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Constructivism And The Learning Theory

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Transfer of Learning: Constructivism
Constructivism is the learning theory that focuses on observation by acquiring data and thereafter reexamining, altering, and updating information to be useful in the present time. Humans process experiences, knowledge, and conception of life based on their impressions of their past. As individuals experience an unfamiliar event, they will attempt to integrate it with their knowledge and past, therefore replacing old outdated or incorrect data with new more pertinent information (Kerka, 1997). This learning theory states that learning is an ongoing process and not about merely comprehending available data without questioning, processing, and updating previously learned information (Allen, 2005).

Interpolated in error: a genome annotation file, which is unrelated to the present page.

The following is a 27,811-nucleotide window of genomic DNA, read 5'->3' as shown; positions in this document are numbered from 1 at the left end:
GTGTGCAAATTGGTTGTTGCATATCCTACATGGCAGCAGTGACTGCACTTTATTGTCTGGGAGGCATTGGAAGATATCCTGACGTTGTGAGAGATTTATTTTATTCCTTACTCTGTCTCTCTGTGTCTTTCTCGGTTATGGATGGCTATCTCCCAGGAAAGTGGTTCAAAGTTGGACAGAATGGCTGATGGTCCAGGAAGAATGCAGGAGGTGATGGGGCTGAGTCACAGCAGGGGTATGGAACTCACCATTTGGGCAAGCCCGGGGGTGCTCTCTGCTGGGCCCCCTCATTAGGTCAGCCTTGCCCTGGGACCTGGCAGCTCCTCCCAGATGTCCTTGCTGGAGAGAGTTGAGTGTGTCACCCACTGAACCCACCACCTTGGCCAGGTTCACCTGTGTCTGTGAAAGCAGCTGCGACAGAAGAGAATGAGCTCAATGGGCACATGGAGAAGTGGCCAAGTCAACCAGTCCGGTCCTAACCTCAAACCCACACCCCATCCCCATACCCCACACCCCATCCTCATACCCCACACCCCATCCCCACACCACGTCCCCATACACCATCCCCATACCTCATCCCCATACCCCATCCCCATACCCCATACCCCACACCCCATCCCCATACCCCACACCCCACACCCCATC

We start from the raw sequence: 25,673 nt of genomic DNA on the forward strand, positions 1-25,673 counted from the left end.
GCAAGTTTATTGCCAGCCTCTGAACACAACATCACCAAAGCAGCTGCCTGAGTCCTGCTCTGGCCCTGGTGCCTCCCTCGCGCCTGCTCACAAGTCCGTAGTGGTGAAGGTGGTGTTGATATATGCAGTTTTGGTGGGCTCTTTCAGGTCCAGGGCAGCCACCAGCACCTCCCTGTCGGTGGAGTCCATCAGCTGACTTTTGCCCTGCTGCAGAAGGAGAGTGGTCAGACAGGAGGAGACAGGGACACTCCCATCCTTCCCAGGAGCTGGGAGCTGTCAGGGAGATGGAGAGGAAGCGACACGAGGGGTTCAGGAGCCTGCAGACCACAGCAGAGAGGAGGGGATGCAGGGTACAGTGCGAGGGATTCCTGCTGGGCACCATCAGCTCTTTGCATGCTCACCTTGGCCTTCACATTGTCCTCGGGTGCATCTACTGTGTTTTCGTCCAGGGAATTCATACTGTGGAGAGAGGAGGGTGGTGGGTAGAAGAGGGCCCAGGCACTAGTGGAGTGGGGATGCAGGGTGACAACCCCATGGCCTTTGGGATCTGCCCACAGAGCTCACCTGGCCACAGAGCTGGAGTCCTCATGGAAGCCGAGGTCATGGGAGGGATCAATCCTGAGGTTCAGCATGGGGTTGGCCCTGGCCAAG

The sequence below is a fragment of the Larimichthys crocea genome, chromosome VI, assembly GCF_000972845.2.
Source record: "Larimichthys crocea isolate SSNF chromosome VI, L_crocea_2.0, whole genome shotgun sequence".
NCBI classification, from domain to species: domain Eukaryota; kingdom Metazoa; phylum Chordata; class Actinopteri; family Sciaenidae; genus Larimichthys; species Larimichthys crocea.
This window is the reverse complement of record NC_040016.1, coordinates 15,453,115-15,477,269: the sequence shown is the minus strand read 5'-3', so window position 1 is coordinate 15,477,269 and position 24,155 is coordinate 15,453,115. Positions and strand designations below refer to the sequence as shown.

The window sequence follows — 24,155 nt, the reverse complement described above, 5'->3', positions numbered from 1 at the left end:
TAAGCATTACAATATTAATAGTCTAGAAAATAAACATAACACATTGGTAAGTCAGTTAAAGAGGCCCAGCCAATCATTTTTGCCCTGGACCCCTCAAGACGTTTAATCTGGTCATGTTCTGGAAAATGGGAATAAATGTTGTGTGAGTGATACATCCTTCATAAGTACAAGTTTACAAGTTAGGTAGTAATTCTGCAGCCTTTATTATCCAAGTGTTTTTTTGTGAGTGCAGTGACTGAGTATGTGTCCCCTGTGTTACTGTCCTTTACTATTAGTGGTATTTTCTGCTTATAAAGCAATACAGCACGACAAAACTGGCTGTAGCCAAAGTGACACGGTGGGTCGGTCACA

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Thoroughly rooted within constructivism is situation learning. “Situated learning theory posits that learning is unintentional and satiated within authentic activity, context, and culture” (Lave, 1988, p. 157). Situated learning is the product of authentic activities undertaken under the guidance of expert practitioners situated in a culture of practice (Shulman, 1986).
Organizations can assist employees learn through constructivism, more specifically situated learning through cognitive apprenticeships. Studies show the greatest learning tool was to place employees in complicated, high-risk, and stressful situations with an experienced or seasoned employees to help guide the employee handle the situation without too much involvement. For example, new healthcare workers learn more effectively when they contemplate on the negative or positive acquired knowledge. “The philosophical position of academic education that learning to know is the most important with application coming later” (Kerka, 1997, p. 28).
The constructivism learning theory benefits teachers and students alike in several ways. One benefits is that students are given the opportunity to be involved in the learning process therefore find learning enjoyable and interesting rather than sitting, listening, and perhaps avoid learning. The same concept applies to employee training. When a trainee participates in the learning process he or she not only becomes eager and interested in the
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